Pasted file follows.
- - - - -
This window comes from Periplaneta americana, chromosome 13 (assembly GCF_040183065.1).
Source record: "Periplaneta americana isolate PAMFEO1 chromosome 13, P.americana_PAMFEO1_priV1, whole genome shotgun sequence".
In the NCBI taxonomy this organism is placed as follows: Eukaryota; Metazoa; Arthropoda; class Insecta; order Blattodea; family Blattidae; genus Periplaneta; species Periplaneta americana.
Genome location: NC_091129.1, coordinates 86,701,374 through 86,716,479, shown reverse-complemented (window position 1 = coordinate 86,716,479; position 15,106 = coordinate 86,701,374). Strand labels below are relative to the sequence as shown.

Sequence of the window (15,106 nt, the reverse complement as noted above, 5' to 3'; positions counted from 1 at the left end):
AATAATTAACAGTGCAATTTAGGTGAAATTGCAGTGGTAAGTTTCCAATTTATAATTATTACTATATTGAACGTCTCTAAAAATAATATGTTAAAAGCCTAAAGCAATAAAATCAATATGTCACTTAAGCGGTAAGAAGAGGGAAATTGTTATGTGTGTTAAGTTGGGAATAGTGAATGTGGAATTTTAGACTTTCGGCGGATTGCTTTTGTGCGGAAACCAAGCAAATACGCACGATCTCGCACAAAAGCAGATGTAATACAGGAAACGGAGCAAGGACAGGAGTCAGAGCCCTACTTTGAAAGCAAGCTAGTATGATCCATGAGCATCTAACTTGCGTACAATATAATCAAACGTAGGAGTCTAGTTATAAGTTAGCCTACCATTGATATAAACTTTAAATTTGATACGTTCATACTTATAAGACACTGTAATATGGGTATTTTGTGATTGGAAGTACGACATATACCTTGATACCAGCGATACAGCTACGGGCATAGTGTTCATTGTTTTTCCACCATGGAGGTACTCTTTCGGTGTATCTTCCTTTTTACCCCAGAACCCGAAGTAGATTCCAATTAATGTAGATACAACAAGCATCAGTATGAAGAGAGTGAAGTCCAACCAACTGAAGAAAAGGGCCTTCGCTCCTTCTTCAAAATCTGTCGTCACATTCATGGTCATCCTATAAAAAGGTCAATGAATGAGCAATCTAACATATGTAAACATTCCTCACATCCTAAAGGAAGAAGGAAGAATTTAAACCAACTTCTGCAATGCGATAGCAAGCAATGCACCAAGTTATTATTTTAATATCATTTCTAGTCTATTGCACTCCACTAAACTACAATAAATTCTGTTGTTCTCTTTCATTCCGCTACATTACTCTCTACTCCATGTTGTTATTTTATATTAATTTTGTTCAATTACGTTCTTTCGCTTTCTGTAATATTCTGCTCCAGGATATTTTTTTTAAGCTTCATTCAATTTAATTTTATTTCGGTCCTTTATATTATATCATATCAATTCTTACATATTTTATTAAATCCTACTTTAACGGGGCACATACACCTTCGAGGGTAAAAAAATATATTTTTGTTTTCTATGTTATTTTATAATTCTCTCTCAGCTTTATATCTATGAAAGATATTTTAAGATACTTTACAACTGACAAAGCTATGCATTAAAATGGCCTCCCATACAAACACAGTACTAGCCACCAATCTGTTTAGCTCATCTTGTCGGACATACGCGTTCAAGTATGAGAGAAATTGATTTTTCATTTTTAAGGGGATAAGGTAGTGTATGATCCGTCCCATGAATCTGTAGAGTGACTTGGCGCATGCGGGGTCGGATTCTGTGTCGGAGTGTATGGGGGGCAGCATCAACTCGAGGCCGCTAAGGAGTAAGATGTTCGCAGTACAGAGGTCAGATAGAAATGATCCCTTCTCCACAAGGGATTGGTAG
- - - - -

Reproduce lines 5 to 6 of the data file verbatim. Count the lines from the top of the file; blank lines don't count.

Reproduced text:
Sequence of the window (15,106 nt, the reverse complement as noted above, 5' to 3'; positions counted from 1 at the left end):
AATAATTAACAGTGCAATTTAGGTGAAATTGCAGTGGTAAGTTTCCAATTTATAATTATTACTATATTGAACGTCTCTAAAAATAATATGTTAAAAGCCTAAAGCAATAAAATCAATATGTCACTTAAGCGGTAAGAAGAGGGAAATTGTTATGTGTGTTAAGTTGGGAATAGTGAATGTGGAATTTTAGACTTTCGGCGGATTGCTTTTGTGCGGAAACCAAGCAAATACGCACGATCTCGCACAAAAGCAGATGTAATACAGGAAACGGAGCAAGGACAGGAGTCAGAGCCCTACTTTGAAAGCAAGCTAGTATGATCCATGAGCATCTAACTTGCGTACAATATAATCAAACGTAGGAGTCTAGTTATAAGTTAGCCTACCATTGATATAAACTTTAAATTTGATACGTTCATACTTATAAGACACTGTAATATGGGTATTTTGTGATTGGAAGTACGACATATACCTTGATACCAGCGATACAGCTACGGGCATAGTGTTCATTGTTTTTCCACCATGGAGGTACTCTTTCGGTGTATCTTCCTTTTTACCCCAGAACCCGAAGTAGATTCCAATTAATGTAGATACAACAAGCATCAGTATGAAGAGAGTGAAGTCCAACCAACTGAAGAAAAGGGCCTTCGCTCCTTCTTCAAAATCTGTCGTCACATTCATGGTCATCCTATAAAAAGGTCAATGAATGAGCAATCTAACATATGTAAACATTCCTCACATCCTAAAGGAAGAAGGAAGAATTTAAACCAACTTCTGCAATGCGATAGCAAGCAATGCACCAAGTTATTATTTTAATATCATTTCTAGTCTATTGCACTCCACTAAACTACAATAAATTCTGTTGTTCTCTTTCATTCCGCTACATTACTCTCTACTCCATGTTGTTATTTTATATTAATTTTGTTCAATTACGTTCTTTCGCTTTCTGTAATATTCTGCTCCAGGATATTTTTTTTAAGCTTCATTCAATTTAATTTTATTTCGGTCCTTTATATTATATCATATCAATTCTTACATATTTTATTAAATCCTACTTTAACGGGGCACATACACCTTCGAGGGTAAAAAAATATATTTTTGTTTTCTATGTTATTTTATAATTCTCTCTCAGCTTTATATCTATGAAAGATATTTTAAGATACTTTACAACTGACAAAGCTATGCATTAAAATGGCCTCCCATACAAACACAGTACTAGCCACCAATCTGTTTAGCTCATCTTGTCGGACATACGCGTTCAAGTATGAGAGAAATTGATTTTTCATTTTTAAGGGGATAAGGTAGTGTATGATCCGTCCCATGAATCTGTAGAGTGACTTGGCGCATGCGGGGTCGGATTCTGTGTCGGAGTGTATGGGGGGCAGCATCAACTCGAGGCCGCTAAGGAGTAAGATGTTCGCAGTACAGAGGTCAGATAGAAATGATCCCTTCTCCACAAGGGATTGGTAG